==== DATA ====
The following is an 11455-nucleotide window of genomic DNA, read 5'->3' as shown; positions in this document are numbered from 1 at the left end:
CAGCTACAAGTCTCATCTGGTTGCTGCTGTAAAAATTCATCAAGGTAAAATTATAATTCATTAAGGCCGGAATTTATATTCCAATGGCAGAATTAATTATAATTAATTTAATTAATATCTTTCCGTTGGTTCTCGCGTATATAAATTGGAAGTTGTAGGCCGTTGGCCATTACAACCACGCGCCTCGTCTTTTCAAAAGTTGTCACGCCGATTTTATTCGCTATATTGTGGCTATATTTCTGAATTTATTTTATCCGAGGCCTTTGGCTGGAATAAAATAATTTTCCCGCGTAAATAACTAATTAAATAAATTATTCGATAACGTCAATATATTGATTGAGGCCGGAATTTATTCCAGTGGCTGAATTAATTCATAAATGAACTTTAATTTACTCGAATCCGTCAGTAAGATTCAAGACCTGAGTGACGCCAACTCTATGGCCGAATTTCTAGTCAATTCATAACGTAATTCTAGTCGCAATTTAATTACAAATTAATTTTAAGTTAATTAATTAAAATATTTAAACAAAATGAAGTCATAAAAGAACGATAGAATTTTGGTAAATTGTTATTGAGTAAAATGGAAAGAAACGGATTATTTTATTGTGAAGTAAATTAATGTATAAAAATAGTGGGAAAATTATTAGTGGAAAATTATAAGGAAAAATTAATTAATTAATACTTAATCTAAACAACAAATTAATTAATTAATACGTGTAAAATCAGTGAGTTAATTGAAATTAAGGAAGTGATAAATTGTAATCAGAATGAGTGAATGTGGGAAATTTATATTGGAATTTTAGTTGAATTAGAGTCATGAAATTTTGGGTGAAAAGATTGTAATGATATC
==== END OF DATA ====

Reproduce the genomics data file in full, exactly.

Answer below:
The following is an 11455-nucleotide window of genomic DNA, read 5'->3' as shown; positions in this document are numbered from 1 at the left end:
CAGCTACAAGTCTCATCTGGTTGCTGCTGTAAAAATTCATCAAGGTAAAATTATAATTCATTAAGGCCGGAATTTATATTCCAATGGCAGAATTAATTATAATTAATTTAATTAATATCTTTCCGTTGGTTCTCGCGTATATAAATTGGAAGTTGTAGGCCGTTGGCCATTACAACCACGCGCCTCGTCTTTTCAAAAGTTGTCACGCCGATTTTATTCGCTATATTGTGGCTATATTTCTGAATTTATTTTATCCGAGGCCTTTGGCTGGAATAAAATAATTTTCCCGCGTAAATAACTAATTAAATAAATTATTCGATAACGTCAATATATTGATTGAGGCCGGAATTTATTCCAGTGGCTGAATTAATTCATAAATGAACTTTAATTTACTCGAATCCGTCAGTAAGATTCAAGACCTGAGTGACGCCAACTCTATGGCCGAATTTCTAGTCAATTCATAACGTAATTCTAGTCGCAATTTAATTACAAATTAATTTTAAGTTAATTAATTAAAATATTTAAACAAAATGAAGTCATAAAAGAACGATAGAATTTTGGTAAATTGTTATTGAGTAAAATGGAAAGAAACGGATTATTTTATTGTGAAGTAAATTAATGTATAAAAATAGTGGGAAAATTATTAGTGGAAAATTATAAGGAAAAATTAATTAATTAATACTTAATCTAAACAACAAATTAATTAATTAATACGTGTAAAATCAGTGAGTTAATTGAAATTAAGGAAGTGATAAATTGTAATCAGAATGAGTGAATGTGGGAAATTTATATTGGAATTTTAGTTGAATTAGAGTCATGAAATTTTGGGTGAAAAGATTGTAATGATATC